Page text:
Abdul Ghaffar Khan’s part in this brief interregnum though indirect was by no means unimportant. Then, as later in life, Badshah Khan did not measure up to the stereotype of a politician, for, not unlike the Mahatma — and the sobriquet of Frontier Gandhi was neither ill-deserved nor yet inappropriate — his politics were suffused with a singularly unalloyed dedication to the cause of honesty and truth as he perceived them. All through life, he remained powerfully convinced that the real solution to the Frontier province’s problems lay not in ganging up with the rag-tag of time-servers who constituted the provincial Muslim League — a course of action Jinnah had strongly urged on him both in standing up for the rights of the Pathans to carve out their own independent identity. This was by no means outside the territorial domain of Pakistan.

Badshah Khan’s assessment of Governor Caroe’s role in subverting the authority of the provincial government was no different from that of Khan Sahib or Nehru’s for that matter. He too added his own powerful voice for the Governor’s recall.

One of Jinnah’s correspondents accused the Frontier Gandhi of organising the "Zalme Pakhtun", the "armed army of the province, whereas in the same breath he talks of non-violence". Echoing her, it may be noted that the editor of "Jinnah’s Papers" had described the ZP as "a militant organisation raised by Abdul Ghaffar Khan to counter "the Muslim League in the province." Badshah Khan, it must be remembered, had made it abundantly clear that the ZP which had been founded not by him but his son Ghani had no connection with his own Khudai Khidmatgars. Even though it was a direct reaction to the violent movement then being pursued by the Muslim League in the Frontier, the objective of the outfit was "to defend and not to offend." The ZP volunteers believed in violence, wore deep red uniforms and carried firearms.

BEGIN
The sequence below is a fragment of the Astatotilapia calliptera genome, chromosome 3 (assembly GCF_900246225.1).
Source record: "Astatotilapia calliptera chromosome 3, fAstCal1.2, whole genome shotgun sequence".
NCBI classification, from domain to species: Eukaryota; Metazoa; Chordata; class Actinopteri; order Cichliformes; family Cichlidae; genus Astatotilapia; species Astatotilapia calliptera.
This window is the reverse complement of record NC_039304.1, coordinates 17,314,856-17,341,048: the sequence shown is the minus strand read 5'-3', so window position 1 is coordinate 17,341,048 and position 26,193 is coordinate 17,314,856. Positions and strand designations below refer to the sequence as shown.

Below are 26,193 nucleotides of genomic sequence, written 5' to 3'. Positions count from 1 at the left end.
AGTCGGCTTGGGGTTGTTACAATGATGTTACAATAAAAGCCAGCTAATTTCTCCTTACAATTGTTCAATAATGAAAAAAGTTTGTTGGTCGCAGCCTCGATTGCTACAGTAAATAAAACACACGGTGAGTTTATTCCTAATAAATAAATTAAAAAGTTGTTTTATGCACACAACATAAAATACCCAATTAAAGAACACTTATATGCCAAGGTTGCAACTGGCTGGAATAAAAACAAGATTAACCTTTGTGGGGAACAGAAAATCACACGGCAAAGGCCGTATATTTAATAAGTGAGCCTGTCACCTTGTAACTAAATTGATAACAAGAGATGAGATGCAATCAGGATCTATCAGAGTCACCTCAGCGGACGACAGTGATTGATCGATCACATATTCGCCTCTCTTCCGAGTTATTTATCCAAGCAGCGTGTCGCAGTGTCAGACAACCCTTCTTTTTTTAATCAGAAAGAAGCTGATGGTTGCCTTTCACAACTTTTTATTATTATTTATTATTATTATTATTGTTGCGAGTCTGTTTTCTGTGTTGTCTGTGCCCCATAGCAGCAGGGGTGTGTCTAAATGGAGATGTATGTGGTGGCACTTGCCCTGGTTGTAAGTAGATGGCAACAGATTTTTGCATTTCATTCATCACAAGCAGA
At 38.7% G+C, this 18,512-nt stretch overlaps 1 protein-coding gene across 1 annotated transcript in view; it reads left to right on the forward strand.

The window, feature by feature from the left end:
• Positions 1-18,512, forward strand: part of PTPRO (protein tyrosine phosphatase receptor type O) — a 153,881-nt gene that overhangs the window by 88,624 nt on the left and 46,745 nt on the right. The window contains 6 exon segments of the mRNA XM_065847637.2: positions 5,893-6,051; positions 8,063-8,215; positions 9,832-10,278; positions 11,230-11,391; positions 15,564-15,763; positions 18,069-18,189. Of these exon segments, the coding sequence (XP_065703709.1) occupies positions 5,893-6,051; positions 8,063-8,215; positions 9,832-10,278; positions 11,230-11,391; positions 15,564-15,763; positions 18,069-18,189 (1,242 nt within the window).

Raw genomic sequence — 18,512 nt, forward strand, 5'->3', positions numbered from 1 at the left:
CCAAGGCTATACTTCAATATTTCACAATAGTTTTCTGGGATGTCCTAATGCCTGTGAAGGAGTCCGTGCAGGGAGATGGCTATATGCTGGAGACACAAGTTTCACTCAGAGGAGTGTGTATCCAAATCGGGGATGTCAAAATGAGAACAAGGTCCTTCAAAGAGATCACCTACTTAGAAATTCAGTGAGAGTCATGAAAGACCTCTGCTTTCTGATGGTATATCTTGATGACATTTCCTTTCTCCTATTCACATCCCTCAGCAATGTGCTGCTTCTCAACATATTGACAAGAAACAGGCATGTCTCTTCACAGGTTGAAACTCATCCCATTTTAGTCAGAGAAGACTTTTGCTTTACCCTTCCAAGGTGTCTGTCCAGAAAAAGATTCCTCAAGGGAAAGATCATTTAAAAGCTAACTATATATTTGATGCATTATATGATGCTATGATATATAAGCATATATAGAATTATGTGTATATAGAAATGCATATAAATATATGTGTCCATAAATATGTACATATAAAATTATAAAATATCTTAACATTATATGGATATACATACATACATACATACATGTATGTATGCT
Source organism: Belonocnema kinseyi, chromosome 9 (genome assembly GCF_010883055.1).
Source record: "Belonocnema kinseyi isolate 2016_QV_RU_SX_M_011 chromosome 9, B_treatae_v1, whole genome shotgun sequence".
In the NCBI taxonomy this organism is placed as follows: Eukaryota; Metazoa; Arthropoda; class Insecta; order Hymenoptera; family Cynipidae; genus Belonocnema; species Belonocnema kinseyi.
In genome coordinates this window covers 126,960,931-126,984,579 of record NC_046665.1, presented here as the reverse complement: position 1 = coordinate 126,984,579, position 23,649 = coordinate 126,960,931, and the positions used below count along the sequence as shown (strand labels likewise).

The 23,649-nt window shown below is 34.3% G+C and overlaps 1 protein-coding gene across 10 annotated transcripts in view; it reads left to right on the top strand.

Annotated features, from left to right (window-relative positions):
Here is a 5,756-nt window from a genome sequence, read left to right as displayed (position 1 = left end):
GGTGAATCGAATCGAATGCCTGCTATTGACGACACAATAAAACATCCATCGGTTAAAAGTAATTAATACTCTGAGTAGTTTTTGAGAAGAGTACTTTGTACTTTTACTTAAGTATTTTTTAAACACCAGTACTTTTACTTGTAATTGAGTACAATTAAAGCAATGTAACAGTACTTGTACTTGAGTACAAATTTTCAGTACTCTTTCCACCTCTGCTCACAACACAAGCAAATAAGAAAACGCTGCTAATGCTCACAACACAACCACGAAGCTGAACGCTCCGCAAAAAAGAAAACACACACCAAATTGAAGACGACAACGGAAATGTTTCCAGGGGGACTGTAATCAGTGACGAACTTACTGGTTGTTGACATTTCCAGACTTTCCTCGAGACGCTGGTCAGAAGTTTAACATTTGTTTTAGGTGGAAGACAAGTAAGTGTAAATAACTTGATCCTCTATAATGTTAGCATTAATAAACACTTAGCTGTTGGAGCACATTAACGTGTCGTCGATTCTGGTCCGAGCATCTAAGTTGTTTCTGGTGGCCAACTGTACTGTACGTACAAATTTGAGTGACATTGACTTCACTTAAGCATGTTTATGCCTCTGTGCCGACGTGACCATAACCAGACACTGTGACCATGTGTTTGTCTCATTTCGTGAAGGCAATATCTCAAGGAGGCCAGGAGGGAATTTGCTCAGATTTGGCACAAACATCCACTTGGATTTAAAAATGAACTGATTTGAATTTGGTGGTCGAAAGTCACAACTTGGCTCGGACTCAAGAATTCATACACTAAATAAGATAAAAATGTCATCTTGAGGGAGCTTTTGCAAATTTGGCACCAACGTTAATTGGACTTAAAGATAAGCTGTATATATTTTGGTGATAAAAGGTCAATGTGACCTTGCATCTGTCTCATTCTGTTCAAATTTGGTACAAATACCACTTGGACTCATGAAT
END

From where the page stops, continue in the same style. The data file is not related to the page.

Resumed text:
Later it was Abdul Ghaffar Khan who forcefully pleaded that Pakhtunistan offered an ideal solution to the problems of the Frontier Province. Sadly, in the frenetic activity and the breathless pace of events in the few months preceding partition, the demand came with a certain unseemly haste, and was, to start with at any rate, vaguely defined. Understandably, this lack of clarity was seized upon by its detractors who charged that it implied an indirect if devious way of demanding accession to India. Here it is necessary to underline that Badshah Khan refused to kowtow to the compulsions which Nehru faced vis-a-vis the holding of refrendum and, despite the latter’s forceful advocacy that he take part in it, opted for a boycott. Any participation, Badshah Khan ruled, would be tantamoun to a betrayal of all that he and his Khudai Khidmatgar stood for; the circumstances leading to it and the issues raised were essentially communal in their nature. "The irony was the greater in that long dubbed as Hindus and Hindus agents, now when we have refused to join Hindustan, we are forced to fight the referendum on the issue of Pakistan versus Hindustan".

A political analyst has underscored the point that Nehru’s views on the referendum, based on Mountbatten’s advice, would have led to the "political isolation and virtual liquidation" of the Khudai Khidmatgars among the Pathans. Sensing this fatal conspiracy against them, Badshah Khan "refused to swallow the bait".